Montenegro police used teargas against rock-throwing protesters during Sunday’s enthronement of a Serbian Orthodox Church cleric as the nation’s religious leader, with dozens reported injured.
The enthronement of Joanikije II at a monastery in the town of Cetinje has stirred divisions within Montenegro over ties with neighbouring Serbia. Montenegro left its union with Serbia in 2006, but its church remained under the Serbian church.
Police used gas to disperse hundreds of protesters, some of whom threw rocks, bottles and firecrackers as church figures arrived by helicopter. Some people burned tires and sat on roads.
Montenegro’s deputy police director Dragan Gorović told state TV that 20 officers were hurt, while a state clinic in Cetinje said around 30 civilians sought help for injuries.
Prime Minister Zdravko Krivokapić described attacks on the police as terrorism. He blamed President Milo Đukanović’s Democratic Party of Socialists, which ruled for three decades before losing elections last year, for organising the protests.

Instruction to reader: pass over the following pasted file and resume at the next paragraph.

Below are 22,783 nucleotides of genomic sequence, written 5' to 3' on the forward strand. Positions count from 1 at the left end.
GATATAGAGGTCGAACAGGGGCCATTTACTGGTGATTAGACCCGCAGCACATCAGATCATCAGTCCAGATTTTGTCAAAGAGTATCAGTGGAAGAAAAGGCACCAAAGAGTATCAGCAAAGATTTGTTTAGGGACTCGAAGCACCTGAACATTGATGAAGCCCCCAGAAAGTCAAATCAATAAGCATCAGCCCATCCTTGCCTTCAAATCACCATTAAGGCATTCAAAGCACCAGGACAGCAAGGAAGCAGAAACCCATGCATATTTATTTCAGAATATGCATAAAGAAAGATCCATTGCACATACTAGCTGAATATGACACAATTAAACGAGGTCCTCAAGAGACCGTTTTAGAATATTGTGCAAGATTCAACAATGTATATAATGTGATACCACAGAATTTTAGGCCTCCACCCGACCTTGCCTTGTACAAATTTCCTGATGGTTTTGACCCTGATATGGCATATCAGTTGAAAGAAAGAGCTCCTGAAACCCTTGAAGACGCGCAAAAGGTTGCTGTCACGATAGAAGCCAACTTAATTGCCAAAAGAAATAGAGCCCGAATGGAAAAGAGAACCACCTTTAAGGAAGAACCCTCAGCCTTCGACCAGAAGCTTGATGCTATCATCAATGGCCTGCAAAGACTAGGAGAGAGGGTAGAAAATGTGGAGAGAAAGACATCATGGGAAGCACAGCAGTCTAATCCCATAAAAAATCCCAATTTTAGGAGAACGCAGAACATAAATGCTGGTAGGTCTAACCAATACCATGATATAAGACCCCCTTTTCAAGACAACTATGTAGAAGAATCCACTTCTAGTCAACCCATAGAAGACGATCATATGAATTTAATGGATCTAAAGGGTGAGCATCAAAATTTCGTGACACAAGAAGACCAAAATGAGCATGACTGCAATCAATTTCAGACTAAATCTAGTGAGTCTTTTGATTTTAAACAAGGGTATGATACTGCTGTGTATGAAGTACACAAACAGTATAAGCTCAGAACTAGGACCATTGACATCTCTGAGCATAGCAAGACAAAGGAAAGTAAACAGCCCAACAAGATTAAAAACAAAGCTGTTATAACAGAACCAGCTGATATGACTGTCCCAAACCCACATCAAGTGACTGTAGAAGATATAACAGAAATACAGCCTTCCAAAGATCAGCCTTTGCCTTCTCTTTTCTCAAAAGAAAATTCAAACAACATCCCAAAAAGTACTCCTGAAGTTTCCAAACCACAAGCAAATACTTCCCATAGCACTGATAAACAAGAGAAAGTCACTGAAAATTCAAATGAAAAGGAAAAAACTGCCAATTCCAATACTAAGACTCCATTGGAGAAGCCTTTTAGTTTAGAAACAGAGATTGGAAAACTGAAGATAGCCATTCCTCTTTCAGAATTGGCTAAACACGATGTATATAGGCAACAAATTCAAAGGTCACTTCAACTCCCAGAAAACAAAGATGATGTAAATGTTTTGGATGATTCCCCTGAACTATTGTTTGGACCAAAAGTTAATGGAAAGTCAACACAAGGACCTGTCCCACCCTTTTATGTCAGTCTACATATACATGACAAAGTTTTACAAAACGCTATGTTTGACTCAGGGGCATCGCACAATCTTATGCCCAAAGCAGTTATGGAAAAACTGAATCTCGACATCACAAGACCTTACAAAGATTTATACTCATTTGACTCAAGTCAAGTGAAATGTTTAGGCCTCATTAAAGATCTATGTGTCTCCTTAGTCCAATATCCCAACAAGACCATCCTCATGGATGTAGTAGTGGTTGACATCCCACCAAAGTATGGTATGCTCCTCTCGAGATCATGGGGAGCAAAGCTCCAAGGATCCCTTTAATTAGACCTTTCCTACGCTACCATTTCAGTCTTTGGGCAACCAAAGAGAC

During the riots in Cetinje, 14 people were arrested, including Đukanović’s security advisor, Veselin Veljović.
Đukanović, who opposes the enthronement, accused police of excessive force. “Today we witnessed the embarrassment of both the Church and the government,” Đukanović said on TV.
The embassies of Germany, Italy, France, Britain, the United States and the European Union condemned violence around the enthronement of Joanikije II, who is known as the Metropolitan of Montenegro and Archbishop of Cetinje.
A third of 620,000 residents in Montenegro consider themselves Serbs, and some Serb nationalists negate the Montenegrin identity.
Serbs reportedly participated in a failed coup to overthrow the government in Podgoritsa in 2016.